The Grace to Die to Self

Over the course of my life, I’ve learned God’s grace covers every aspect of being a Christian. Some of you may be rolling your eyes and saying “Duh.” But for me and those of you like me who’ve had to break free of the tentacles of legalism, it was like peeling the layers of an onion. At first, I saw and understood only the obvious ways God’s grace is active in our growth in Christ. But little by little, he revealed more to me, like how grace covers prayer as the Holy Spirit takes our wordless cries and groaning and brings them before our Father. I had read Romans 8:26 before of course, but it really sank in as my mind was opened to how grace permeates everything we do.

And now guess what? It seems grace also covers and empowers our dying to self. Paul said his grace is sufficient for us (2 Corinthians 12:9), and that means in everything, little and big. We don’t have to die to self by ourselves. We’ve been crucified with Christ and he now lives in us (Galatians 2:20).

It’s a huge relief to me and probably to you too, to know we don’t have to do this on our own. As we’ve already been crucified with him, all we have to do is live as though this is true – because it is. It’s also comforting to know dying to self looks different in each of us. Dallas Willard, in Life Without Lack, says the only requirement on our part is to die to self, but what it involves in each of our lives is a matter only we can decide. Just as God meets us where we are and gently, with wisdom and love, guides us in our spiritual transformation, he also lovingly shows us the way to live his crucified life with him.

The Crucified Life

OK, that’s an ambitious title for a short article, but consider it the inevitable segue to an important, perhaps even crucial, aspect of the Christian’s life. I’ve spent several weeks here on kenosis (the self-emptying of God when the Father sent his Son as a human to give himself for us) and death to self (putting to death our tendency to worship ourselves as our own gods, thereby putting into practice our own kenosis). What naturally follows is living a crucified life as Jesus lives in us.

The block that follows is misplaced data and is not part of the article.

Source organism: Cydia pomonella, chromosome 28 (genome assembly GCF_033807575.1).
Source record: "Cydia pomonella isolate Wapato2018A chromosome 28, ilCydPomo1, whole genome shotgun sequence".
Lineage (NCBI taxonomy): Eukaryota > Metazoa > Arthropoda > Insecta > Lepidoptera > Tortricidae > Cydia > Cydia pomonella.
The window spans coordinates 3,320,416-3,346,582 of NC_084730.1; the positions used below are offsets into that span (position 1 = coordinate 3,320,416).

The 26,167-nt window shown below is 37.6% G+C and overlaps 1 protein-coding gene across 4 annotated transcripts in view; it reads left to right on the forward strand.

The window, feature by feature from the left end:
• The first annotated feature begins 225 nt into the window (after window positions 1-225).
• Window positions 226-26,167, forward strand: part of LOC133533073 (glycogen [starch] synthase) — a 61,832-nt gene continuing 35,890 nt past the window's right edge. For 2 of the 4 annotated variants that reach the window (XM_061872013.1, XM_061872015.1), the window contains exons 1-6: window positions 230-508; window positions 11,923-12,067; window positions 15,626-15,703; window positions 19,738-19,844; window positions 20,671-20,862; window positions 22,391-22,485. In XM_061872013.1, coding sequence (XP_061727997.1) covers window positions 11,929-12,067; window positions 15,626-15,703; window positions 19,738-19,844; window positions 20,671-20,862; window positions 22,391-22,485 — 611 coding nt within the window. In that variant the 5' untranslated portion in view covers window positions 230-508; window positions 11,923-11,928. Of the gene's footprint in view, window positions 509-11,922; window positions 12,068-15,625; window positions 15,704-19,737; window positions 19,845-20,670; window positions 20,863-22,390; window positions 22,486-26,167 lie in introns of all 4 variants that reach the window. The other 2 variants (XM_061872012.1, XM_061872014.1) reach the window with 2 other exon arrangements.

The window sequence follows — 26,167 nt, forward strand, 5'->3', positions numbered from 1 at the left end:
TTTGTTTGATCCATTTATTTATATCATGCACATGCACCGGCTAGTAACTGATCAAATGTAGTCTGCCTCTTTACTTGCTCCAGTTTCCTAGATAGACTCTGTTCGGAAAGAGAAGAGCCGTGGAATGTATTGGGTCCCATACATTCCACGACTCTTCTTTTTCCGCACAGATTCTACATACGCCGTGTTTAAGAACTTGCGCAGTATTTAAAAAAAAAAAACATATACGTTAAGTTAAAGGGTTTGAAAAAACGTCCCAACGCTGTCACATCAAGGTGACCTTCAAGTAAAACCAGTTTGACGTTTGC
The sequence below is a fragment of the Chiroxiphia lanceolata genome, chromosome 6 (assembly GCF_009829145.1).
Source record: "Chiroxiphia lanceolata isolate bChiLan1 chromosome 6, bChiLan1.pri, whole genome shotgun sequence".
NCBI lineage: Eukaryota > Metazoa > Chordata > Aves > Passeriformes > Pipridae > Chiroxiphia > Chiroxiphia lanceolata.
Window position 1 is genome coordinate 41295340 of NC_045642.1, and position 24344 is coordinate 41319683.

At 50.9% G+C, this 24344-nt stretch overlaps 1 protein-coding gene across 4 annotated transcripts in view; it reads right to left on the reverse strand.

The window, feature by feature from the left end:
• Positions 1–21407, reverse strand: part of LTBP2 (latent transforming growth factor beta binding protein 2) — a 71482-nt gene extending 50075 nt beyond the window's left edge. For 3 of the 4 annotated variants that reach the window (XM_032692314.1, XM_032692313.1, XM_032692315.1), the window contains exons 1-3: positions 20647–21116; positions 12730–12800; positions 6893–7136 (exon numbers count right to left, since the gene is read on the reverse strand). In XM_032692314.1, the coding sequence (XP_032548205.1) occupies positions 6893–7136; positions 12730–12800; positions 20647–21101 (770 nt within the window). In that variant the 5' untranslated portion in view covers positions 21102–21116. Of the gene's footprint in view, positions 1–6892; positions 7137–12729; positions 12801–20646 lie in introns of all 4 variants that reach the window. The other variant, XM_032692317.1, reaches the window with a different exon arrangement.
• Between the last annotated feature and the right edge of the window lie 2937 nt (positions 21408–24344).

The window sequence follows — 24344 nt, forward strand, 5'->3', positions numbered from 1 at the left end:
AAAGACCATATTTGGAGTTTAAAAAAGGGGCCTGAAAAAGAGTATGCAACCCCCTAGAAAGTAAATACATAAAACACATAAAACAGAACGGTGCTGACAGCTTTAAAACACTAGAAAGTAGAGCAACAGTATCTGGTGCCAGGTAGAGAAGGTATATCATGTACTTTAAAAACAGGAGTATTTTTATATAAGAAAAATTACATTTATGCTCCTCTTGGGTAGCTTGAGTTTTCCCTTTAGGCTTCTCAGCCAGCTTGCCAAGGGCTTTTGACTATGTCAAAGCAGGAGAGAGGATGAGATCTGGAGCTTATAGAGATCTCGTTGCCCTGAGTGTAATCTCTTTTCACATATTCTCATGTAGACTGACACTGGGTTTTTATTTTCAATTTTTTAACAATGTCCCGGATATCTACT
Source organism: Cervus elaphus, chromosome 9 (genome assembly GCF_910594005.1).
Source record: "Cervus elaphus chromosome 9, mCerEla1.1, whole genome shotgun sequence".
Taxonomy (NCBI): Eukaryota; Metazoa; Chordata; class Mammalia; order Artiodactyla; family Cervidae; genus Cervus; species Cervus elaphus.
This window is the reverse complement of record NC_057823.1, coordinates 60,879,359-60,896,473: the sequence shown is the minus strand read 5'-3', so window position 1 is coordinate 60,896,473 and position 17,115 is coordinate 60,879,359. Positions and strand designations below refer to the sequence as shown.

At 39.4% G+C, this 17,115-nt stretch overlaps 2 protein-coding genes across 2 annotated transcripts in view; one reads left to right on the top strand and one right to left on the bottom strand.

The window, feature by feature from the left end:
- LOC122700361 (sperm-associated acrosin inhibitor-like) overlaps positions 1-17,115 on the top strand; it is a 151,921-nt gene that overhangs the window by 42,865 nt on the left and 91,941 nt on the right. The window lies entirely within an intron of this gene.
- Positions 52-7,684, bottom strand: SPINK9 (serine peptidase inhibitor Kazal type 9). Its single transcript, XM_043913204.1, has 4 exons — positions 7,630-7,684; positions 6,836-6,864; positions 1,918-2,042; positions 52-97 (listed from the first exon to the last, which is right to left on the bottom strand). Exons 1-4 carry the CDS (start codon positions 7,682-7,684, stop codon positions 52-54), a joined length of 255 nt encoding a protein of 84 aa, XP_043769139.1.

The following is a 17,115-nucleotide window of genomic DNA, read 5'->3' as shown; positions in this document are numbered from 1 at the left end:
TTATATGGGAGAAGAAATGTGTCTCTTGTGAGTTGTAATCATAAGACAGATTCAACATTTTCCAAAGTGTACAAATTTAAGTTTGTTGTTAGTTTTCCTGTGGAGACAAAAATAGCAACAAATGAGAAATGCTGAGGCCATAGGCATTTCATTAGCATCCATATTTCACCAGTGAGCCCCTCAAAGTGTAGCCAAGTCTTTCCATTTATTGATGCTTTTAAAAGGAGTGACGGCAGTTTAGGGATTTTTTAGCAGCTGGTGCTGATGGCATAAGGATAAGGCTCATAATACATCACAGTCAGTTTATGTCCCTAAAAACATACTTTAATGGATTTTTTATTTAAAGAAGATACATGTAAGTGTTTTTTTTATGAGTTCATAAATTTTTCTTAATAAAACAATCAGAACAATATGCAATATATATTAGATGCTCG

Even though I’ve spent a lot of time thinking, praying and studying this, and trying to put it into practice, I’m not prepared to tell you I am actually living the crucified life. I like to think I’m taking baby steps and am making some progress. But that’s just it – it’s a process and not something we can ever claim to have accomplished. Only Christ knows how I’m doing and how much more I need to trust him to work this transformation in me.

What I do know is that I can’t do it alone. As Dallas Willard says, “The crucifixion of the self is a cooperative affair between us and the Lord. We cannot die to self without the help of God’s grace, for only God can satisfy our ultimate desire, and only God can convince our hearts that, when we die to self, he will raise us up.” He goes on to say we have to understand what it is and to accept it, recognize it and ask God to give this gift to us. Yes, he calls it a gift. “Christ was not crucified so that we wouldn’t have to be. He was crucified so we could be crucified with him. He did not die so that we wouldn’t have to die; he died so we could die with him. In death to self you are crucified with Christ” (Life Without Lack: Living in the Fullness of Psalm 23).  

It seems God has given me crucified as my “one word” for 2021, so I will be sharing more thoughts on this as the year goes on.

I Can Do All Things

Christians like to quote Philippians 4:13 that tells us we can do all things through Christ who strengthens us. It’s not a magic formula and doesn’t keep us from doing things we don’t want to do or even thinking things we’d be better off not thinking. But it is an important part of our lives as Christ’s followers. His strength is our strength and his power is made perfect in our weakness (2 Corinthians 12:9).

Trusting Jesus doesn’t give us superpowers but as my friend Jan Johnson (author and speaker) likes to say, you can do anything for ten minutes. For example, I can be nice to this person for ten minutes. I can wait patiently in this line for ten minutes. I can love this person for ten minutes, even though they drive me crazy. I’ve been adding Philippians 4:13 to this: for ten minutes I can keep my mouth shut through Christ who gives me strength.